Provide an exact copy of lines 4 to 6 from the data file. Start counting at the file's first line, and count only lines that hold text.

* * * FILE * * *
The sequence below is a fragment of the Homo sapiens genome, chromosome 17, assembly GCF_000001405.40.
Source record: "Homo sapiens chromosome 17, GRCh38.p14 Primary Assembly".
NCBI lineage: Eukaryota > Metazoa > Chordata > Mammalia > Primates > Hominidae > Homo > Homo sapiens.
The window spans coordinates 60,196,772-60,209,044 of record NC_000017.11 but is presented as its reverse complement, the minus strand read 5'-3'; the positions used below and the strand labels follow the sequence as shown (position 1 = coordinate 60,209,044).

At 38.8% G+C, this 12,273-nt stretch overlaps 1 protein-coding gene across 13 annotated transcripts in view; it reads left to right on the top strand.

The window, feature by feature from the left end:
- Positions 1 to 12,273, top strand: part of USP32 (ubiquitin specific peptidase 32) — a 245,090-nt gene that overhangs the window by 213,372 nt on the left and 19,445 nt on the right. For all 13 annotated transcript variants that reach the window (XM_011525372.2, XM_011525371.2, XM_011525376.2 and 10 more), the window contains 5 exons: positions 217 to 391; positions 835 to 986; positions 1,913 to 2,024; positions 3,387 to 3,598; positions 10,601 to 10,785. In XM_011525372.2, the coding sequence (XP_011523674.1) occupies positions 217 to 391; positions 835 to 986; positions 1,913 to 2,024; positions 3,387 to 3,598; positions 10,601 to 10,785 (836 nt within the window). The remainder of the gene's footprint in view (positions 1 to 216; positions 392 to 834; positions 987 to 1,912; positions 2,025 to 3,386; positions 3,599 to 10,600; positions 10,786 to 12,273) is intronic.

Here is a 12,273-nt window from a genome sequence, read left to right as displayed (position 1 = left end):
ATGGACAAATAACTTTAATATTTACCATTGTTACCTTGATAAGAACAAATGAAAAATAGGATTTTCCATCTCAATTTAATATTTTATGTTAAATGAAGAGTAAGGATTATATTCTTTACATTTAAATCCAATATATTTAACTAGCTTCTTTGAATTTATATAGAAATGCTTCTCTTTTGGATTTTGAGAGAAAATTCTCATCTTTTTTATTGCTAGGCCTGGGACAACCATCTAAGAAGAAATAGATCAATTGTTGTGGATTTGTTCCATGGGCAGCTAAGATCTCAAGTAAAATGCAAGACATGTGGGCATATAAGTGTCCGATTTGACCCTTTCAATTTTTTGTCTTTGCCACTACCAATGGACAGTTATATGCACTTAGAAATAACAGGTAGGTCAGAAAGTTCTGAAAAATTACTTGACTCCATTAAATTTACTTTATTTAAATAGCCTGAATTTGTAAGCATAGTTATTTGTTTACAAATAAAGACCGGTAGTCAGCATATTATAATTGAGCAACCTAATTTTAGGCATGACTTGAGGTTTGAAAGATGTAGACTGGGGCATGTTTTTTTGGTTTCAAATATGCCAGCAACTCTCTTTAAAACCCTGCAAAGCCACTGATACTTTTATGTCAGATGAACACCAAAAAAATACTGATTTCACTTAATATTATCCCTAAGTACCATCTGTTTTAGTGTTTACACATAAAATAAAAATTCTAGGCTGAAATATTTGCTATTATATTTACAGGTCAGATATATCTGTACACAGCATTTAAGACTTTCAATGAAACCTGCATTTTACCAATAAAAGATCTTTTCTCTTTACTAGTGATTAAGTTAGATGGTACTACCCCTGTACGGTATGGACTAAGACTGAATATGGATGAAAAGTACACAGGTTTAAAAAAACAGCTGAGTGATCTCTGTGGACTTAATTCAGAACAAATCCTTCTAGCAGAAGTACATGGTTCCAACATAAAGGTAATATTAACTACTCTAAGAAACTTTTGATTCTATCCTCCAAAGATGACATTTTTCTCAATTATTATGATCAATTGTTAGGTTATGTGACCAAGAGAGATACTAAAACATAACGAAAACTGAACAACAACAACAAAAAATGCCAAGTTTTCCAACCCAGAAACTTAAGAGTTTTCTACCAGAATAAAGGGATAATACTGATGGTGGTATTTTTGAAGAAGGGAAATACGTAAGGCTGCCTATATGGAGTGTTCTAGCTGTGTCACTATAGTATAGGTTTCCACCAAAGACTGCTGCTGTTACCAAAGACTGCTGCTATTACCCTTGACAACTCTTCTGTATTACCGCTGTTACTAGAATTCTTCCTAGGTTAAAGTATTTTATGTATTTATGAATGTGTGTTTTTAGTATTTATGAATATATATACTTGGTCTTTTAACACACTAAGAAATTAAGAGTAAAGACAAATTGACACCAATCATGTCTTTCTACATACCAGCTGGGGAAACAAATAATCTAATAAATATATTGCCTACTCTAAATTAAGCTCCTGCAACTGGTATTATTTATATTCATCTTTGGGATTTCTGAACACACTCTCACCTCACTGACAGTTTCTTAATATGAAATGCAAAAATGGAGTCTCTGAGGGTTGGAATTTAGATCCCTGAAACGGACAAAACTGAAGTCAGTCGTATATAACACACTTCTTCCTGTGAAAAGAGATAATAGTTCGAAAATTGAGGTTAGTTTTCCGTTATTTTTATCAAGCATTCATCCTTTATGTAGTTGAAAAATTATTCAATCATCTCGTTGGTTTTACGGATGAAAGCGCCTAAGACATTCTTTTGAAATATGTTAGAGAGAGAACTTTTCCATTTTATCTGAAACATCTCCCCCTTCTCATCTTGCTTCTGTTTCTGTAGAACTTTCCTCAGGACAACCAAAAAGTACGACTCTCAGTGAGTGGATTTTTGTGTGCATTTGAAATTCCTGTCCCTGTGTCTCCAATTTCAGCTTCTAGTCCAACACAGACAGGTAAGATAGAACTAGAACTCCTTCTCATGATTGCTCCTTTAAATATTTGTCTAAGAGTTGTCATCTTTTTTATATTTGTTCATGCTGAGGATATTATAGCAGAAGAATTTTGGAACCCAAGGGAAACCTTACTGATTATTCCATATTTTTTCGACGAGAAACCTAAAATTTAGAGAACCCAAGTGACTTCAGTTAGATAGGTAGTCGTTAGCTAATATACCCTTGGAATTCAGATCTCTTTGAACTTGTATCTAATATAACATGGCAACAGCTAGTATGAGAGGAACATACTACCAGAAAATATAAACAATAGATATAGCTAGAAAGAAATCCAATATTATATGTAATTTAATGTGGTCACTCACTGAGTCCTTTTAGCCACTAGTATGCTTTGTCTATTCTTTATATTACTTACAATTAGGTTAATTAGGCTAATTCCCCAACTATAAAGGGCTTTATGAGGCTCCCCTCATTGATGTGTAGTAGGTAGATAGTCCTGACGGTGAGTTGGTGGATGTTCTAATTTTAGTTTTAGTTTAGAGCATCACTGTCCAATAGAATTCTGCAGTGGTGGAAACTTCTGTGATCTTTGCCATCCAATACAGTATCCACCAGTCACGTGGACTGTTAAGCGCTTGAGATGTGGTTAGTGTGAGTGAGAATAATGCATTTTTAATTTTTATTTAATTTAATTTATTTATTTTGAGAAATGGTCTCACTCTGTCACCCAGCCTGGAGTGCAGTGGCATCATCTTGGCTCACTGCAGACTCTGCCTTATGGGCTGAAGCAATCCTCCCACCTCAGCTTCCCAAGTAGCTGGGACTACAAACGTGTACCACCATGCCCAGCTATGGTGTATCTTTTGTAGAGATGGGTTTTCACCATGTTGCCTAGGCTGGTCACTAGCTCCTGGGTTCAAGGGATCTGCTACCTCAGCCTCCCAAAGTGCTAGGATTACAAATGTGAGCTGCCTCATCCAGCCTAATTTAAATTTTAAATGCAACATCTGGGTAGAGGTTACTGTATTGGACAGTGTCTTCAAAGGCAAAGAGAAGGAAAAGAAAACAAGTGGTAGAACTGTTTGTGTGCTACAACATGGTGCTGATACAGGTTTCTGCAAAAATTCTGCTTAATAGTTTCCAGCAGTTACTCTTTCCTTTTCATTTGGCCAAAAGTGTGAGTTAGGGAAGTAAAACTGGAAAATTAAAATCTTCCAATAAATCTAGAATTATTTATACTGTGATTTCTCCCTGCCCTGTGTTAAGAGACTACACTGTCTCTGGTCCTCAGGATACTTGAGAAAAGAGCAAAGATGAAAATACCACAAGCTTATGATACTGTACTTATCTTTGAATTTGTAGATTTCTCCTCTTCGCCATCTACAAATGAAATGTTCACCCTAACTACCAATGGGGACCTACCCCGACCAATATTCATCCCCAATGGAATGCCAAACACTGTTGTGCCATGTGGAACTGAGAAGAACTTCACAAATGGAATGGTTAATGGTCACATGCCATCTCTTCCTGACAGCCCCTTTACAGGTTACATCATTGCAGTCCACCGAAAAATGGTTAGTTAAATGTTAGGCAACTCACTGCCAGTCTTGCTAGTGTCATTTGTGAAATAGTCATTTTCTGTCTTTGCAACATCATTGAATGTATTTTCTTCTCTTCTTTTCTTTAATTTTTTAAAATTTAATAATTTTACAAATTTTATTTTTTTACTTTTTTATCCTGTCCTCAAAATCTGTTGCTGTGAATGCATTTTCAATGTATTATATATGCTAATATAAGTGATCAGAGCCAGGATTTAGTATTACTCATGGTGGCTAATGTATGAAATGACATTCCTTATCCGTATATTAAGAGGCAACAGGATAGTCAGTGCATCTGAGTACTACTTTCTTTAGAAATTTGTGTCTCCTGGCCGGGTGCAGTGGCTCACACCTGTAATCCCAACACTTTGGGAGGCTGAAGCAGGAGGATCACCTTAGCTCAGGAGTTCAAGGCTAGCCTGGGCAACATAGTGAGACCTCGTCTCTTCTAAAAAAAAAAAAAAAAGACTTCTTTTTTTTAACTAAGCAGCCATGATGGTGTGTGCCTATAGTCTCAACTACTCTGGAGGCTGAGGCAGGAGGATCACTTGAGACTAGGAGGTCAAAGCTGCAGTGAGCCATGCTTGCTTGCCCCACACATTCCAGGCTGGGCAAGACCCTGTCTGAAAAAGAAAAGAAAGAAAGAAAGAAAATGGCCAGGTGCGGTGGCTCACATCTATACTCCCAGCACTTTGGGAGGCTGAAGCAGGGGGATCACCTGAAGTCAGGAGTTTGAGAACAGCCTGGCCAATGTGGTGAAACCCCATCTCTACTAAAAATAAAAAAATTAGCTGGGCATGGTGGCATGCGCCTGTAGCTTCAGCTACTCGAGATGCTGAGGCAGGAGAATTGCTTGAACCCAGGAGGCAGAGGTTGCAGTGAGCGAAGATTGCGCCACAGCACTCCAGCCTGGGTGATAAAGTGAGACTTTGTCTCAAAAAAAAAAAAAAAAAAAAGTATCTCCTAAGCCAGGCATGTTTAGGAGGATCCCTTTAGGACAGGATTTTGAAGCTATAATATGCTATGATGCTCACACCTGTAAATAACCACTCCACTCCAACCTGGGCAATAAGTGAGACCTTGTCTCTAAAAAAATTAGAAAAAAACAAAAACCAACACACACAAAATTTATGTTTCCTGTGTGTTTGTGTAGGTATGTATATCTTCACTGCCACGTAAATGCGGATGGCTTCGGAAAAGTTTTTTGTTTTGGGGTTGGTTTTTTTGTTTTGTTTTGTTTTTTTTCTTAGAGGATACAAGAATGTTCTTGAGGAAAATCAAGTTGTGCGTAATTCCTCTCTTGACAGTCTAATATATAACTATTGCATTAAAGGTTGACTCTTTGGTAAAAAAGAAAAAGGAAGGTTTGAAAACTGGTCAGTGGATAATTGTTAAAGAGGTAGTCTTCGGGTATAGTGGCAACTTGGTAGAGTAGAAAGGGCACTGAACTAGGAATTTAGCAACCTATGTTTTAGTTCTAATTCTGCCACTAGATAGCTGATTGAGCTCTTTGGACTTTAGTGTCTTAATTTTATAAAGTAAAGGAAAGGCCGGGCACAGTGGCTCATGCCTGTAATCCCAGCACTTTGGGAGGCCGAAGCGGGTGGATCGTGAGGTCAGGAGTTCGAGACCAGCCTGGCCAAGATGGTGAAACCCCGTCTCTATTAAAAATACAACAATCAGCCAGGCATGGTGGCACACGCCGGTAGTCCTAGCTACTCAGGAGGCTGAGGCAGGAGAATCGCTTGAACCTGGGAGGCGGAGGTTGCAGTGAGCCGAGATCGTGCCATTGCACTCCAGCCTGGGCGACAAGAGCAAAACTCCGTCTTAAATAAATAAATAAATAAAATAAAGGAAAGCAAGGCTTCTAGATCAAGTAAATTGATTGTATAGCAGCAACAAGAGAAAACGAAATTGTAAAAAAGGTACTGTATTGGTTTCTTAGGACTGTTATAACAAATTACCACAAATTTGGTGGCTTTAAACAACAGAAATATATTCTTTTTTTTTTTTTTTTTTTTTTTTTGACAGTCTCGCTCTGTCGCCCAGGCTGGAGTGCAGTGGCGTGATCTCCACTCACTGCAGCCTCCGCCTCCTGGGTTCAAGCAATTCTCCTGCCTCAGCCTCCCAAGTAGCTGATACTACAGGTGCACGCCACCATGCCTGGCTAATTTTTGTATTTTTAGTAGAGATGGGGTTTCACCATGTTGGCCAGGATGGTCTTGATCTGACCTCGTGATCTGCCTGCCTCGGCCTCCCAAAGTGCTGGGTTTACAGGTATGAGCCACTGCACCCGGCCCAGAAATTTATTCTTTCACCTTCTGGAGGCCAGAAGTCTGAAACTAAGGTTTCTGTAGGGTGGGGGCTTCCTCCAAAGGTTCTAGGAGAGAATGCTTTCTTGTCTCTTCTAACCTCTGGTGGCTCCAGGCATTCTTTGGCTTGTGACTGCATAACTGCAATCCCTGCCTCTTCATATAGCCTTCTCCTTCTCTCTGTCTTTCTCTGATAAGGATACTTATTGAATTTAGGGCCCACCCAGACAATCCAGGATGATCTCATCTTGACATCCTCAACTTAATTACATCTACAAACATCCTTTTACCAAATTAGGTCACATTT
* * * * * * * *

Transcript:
The window spans coordinates 60,196,772-60,209,044 of record NC_000017.11 but is presented as its reverse complement, the minus strand read 5'-3'; the positions used below and the strand labels follow the sequence as shown (position 1 = coordinate 60,209,044).

At 38.8% G+C, this 12,273-nt stretch overlaps 1 protein-coding gene across 13 annotated transcripts in view; it reads left to right on the top strand.

The window, feature by feature from the left end: